I'm gonna get mad:(

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@Tom 

Thanks for your reply. So You mean you can get 10 interviews and only get two offers ? I meant get rejected by 10 interviews not get 10 offers.

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In my own experience, I think about 40% of applications I send out (for open positions they're soliciting to fill, not including "we're always hiring! Send us your resume!" situations) turn into phone-screens or in-person interviews, and of those about 40% have made some kind of offer. So that's a little less than 2 out of 10 applications end up in an offer. Of the offers, about a third offered unacceptable terms (low pay, or some indication of unacceptable-to-me work-life balance), or occasionally I've had multiple offers in the same time window, and had to reject the weaker offer.

 

All in all, I'd say that's about 1 in 15 applications that has become a job.

 

Of course, you'll see more or less action depending on how well-qualified you actually are for the positions you're applying for, how well your resume presents you and your skills, how the interviewer perceives your personality traits, and how low a wage you might be willing to accept.

 

All that said, rightly or wrongly, usually the bar to hire a foreigner living in another country is higher than for a native (or someone with a similar cultural background), even if they've been naturalized. Its simply that all things being equal, someone of one background fits more easily into a team that's predominantly of a similar background. As a foreigner, you simply have a harder time convincing them of your worth. Often, engineering practices differ by company and by team, and new necessary skills can be taught, so you do not win a job on your technical merits alone; the so-called "team fit" and aptitude for learning and problem solving are usually all that an interviewer is actually weighting after an interview (In general you don't get an interview unless they think you've got the technical skills, and any technical questions during an interview are there to gut-check that you didn't lie about your skills, and to watch you problem-solve). If you don't get technical questions during an interview, they either believe you have the skills you say you have, or (perhaps more likely) they choose to evaluate team-fit first, and they're passing over you before getting to that part.

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Thanks Ravyne.

 

I got the following feedback from the last interview at anitvirus company, I really do not know what to reply to him, so that I open new branches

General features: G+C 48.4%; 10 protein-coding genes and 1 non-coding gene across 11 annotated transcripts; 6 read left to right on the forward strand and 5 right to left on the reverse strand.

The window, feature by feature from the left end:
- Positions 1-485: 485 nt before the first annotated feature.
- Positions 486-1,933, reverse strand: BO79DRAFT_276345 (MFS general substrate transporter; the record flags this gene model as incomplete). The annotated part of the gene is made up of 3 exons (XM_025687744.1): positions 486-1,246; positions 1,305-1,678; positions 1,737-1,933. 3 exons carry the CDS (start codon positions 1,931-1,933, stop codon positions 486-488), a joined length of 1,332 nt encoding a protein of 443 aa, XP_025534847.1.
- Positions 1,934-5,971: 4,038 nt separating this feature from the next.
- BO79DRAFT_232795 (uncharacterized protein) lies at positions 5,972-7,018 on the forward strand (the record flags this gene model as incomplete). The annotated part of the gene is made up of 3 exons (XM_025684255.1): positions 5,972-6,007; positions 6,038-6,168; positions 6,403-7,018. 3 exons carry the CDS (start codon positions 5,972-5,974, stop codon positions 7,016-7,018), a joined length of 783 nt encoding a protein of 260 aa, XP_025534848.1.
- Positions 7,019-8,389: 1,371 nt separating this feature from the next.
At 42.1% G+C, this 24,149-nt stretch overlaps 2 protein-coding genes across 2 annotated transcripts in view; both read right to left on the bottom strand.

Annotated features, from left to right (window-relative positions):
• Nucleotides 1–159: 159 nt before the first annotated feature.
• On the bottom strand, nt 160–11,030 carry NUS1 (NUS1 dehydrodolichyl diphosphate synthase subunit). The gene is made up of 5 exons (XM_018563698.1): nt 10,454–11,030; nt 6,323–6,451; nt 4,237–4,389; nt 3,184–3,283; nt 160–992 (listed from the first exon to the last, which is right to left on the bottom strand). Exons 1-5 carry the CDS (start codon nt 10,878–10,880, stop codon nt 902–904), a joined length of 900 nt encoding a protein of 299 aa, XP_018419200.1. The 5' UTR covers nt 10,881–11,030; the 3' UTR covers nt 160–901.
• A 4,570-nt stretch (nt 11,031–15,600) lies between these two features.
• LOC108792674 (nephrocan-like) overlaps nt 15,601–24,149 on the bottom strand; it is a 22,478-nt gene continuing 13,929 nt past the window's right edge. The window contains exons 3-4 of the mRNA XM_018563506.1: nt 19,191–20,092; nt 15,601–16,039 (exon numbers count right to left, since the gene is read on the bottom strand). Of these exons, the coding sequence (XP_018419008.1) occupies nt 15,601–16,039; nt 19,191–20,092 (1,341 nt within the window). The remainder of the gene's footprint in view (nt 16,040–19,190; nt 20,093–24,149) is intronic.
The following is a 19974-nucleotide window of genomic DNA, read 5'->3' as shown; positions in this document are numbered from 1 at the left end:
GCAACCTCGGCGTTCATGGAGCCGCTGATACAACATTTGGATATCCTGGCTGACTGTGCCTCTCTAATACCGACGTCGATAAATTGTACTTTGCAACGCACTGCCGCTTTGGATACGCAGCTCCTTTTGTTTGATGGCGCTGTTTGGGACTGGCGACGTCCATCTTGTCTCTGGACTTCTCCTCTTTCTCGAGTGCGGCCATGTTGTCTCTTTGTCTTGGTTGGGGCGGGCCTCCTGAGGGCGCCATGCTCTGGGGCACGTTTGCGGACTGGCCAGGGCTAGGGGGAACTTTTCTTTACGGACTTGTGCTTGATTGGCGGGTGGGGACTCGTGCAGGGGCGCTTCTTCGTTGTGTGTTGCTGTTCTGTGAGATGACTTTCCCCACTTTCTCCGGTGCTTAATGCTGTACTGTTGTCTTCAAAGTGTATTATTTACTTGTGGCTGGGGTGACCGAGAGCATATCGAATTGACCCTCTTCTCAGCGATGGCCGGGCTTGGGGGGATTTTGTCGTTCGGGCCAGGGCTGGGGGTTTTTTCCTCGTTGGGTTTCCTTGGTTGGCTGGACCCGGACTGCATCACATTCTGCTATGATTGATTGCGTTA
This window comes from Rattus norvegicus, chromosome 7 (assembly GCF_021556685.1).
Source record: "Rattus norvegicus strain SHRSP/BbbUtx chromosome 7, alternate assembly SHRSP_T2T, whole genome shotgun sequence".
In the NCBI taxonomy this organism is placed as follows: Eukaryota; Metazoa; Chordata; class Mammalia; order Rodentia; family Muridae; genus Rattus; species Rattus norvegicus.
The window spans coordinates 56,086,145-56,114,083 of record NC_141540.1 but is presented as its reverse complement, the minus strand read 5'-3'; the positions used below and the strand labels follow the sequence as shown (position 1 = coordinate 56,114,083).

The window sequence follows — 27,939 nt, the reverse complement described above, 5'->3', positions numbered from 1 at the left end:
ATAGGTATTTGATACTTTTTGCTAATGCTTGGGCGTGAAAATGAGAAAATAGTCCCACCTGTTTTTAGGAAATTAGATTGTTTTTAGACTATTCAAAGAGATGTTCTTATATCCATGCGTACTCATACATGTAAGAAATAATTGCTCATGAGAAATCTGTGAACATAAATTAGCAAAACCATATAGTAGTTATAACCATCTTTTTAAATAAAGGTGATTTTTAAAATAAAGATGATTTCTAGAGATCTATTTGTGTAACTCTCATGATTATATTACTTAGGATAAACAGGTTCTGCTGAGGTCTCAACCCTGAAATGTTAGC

I’d like to thank you for the application.

We actually favored another job seeker who fitted better into the team in terms of qualification and previous knowledge in some very specific domains.

 

I’ll have you in mind when we look for a new position in the near future.

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Thanks Ravyne.

 

I got the following feedback from the last interview at anitvirus company, I really do not know what to reply to him, so that I open new branches

 

 

I’d like to thank you for the application.

We actually favored another job seeker who fitted better into the team in terms of qualification and previous knowledge in some very specific domains.

 

I’ll have you in mind when we look for a new position in the near future.

 

You can either not reply, or say simply, "okay, thanks."

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it’s our personal impression that you will not fit into our existing design team. Additionally we missed important personal properties. In our team everyone enigneer has to rely on each other team member. Personally I would not rely on the results of your statements or work.

 

Ouch. That's rather telling, because it's unusual for you to get such negative responses - they normally don't like to give negative feedback.

 

Why don't you try and do some practice interviews and get feedback?

 

Also, calling people stupid isn't a great approach. An interview is as much about making the interviewer happy as it is about actually showing how good you are. Many interviewers like to feel good about how great an interviewer they are, how smart their silly questions are, etc.

Edited by d000hg
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it’s our personal impression that you will not fit into our existing design team. Additionally we missed important personal properties. In our team everyone enigneer has to rely on each other team member. Personally I would not rely on the results of your statements or work.

 

Ouch. That's rather telling, because it's unusual for you to get such negative responses - they normally don't like to give negative feedback.